So by now you've probably read that Mini wets himself...often. He does it at night (usually before something different at school, or when we have something exciting or different planned for the weekend), and from January up until half term he was also wetting nearly every day at school too.
We know his wetting is anxiety based. We know when he's feeling secure at school as we get drier beds more often than wet ones, and dry days too (this week, he's had no daytime accidents - big well done Mini!), and only 1 night time accident.
For me, wetting is one of the hardest things I deal with. It sounds pretty minor in the grand scheme of things....the violence, shouting, hurting, threatening, the destruction. But, my house is so often full of stinky sheets, pjs and clothes that need washing, damp sheets, pjs and clothes that are drying and a stinky mattress drying out, plus a stinky, yet stubborn child who refuses to shower or get cleaned up. My house pretty much smells of pee all the time. It gets me down. It doesn't seem to get Mini down. Sometimes he doesn't notice that he's wet himself. Sometimes he denies it. Sometimes he's ashamed and tries to cover it up. But mostly he just seems to accept that it's how things are.
But enough about me.
Mini came home from school quite regularly at the start of term in wet trousers. School hadn't noticed. Mini hadn't noticed, and if he had, he hadn't told anyone. He started to get rashes...nappy style from sitting in wet things, despite always having a spare set of clothes at school.
Now to be clear, Mini really really does not notice sometimes. The look on his face when it's gently pointed out that he needs to change is one of surprise and amazement.
But I was getting worried that sometimes he did know, and was just too ashamed to ask to go to the toilet or ask to change. I had to talk to school about it, to save Mini's skin from getting sore if nothing else!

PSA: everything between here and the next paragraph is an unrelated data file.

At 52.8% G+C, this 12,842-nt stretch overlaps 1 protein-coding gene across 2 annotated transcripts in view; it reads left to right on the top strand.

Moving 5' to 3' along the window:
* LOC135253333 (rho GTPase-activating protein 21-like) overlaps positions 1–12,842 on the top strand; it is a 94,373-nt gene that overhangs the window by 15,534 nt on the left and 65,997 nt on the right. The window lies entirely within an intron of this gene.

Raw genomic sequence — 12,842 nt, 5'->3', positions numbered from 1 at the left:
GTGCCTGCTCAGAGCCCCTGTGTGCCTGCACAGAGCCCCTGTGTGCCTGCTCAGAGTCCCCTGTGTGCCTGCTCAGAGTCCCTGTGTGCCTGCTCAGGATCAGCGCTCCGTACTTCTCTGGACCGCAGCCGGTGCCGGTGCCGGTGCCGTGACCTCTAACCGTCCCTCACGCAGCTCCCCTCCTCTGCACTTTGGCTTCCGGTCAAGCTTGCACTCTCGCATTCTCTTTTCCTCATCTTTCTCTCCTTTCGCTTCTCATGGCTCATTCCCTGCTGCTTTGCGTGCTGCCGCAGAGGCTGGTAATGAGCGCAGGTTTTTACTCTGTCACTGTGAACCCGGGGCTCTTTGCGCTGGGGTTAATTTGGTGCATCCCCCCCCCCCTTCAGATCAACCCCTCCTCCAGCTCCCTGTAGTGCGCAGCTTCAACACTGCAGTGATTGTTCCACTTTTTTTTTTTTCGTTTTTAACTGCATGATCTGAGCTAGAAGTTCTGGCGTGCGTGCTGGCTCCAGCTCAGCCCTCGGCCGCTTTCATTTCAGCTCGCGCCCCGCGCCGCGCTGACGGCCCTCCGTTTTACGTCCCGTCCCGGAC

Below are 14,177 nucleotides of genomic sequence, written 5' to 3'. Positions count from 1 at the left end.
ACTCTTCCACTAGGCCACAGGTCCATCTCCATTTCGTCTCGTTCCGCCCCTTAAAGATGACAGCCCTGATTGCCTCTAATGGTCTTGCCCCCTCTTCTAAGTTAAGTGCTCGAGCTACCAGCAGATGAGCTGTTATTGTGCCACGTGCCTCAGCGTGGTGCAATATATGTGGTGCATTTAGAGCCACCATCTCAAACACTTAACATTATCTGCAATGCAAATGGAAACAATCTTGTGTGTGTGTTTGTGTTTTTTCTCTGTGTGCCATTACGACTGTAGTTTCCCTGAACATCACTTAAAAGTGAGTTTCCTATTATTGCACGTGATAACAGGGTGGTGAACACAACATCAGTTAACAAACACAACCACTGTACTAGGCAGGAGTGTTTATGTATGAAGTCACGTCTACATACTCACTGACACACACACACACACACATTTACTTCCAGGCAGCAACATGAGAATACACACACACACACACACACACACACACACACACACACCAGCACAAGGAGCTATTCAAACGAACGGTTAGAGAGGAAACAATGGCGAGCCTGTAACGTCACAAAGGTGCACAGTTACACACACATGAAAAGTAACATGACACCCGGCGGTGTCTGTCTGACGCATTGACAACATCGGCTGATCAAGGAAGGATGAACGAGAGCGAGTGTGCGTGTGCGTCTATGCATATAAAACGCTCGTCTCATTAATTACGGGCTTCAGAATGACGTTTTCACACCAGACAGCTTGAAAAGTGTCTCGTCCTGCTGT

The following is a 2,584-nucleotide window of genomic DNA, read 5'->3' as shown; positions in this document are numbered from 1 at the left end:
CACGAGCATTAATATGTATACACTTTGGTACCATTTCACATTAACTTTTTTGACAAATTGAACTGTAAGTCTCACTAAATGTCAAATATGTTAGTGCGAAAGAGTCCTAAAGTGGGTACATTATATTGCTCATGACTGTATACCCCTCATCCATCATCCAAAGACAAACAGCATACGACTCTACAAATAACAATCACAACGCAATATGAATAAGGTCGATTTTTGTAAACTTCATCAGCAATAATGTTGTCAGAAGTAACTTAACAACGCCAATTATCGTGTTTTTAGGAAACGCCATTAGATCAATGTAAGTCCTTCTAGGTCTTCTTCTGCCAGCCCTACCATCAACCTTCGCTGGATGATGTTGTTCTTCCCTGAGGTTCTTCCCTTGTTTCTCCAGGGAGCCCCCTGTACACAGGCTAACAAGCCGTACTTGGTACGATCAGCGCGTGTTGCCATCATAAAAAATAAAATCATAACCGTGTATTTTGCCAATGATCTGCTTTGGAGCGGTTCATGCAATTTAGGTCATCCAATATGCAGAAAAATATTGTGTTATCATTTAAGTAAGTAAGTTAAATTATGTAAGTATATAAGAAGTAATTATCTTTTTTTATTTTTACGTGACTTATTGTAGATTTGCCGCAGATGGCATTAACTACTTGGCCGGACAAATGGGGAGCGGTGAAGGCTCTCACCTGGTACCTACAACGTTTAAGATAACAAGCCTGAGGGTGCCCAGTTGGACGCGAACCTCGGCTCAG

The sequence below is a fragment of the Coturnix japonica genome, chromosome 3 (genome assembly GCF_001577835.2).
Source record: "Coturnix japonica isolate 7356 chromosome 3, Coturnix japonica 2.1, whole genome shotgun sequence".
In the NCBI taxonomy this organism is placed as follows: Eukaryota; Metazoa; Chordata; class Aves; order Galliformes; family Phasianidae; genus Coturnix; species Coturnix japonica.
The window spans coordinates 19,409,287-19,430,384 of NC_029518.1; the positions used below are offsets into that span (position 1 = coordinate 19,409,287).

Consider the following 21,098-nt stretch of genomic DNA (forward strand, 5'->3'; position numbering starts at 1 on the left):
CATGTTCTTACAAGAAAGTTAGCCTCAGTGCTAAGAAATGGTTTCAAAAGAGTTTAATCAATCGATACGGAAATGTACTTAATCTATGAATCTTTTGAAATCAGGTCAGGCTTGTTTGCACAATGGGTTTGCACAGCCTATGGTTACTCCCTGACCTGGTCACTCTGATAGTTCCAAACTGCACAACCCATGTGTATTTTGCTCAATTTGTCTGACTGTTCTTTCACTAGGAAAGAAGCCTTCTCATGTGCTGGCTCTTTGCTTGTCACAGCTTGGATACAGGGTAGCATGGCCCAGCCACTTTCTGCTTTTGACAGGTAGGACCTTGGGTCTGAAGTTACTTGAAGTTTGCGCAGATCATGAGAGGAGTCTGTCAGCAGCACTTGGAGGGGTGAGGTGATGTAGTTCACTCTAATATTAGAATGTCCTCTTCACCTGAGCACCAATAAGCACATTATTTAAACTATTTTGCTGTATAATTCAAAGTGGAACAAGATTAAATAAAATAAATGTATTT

I must say, school have been brilliant with this one.
Using various resources, they found some poems about going to the toilet, and I now have a copy of one of them at home. Mini and one of the teaching assistants look at it together sometimes, and it's to reassure him that as long as he asks, he can go whenever he wants/needs to. When I looked at it with Mini at home one day he confided that often he doesn't go because the other children are only allowed to go at break and lunchtime. Not only was it fantastic that he opened up to me, but it meant I could reiterate the poem and reassure him that he could go whenever he needed to as long as he checked with a teacher first.
They've also invented a special fake job for Mini, a 'shame-buster'. This is so Mini feels able to go and change when he is wet, without it being obvious to everyone where he's going. So if Mini asks or is told to do his 'blue star job', he wears a sticky blue star and takes himself off to the accessible toilet where he can change without any of his friends/classmates knowing - they all think he's off doing something to help the teacher.
Inventive of them really. It does feel a bit gimmicky, but for now it seems to be working, and even on the wetter days, his skin has been rash-free, so he's definitely been changing quicker.
We've still got a long way to go, but now one aspect is being addressed, we can look at other areas of his emotional well-being and school-life. At the moment, thankfully academically he's doing well...above average in every area except for his handwriting and letter formation, and we're working on that at home, and it was built into his IEP too. The first review for the IEP is next week so we'll see how that goes. Watch this space!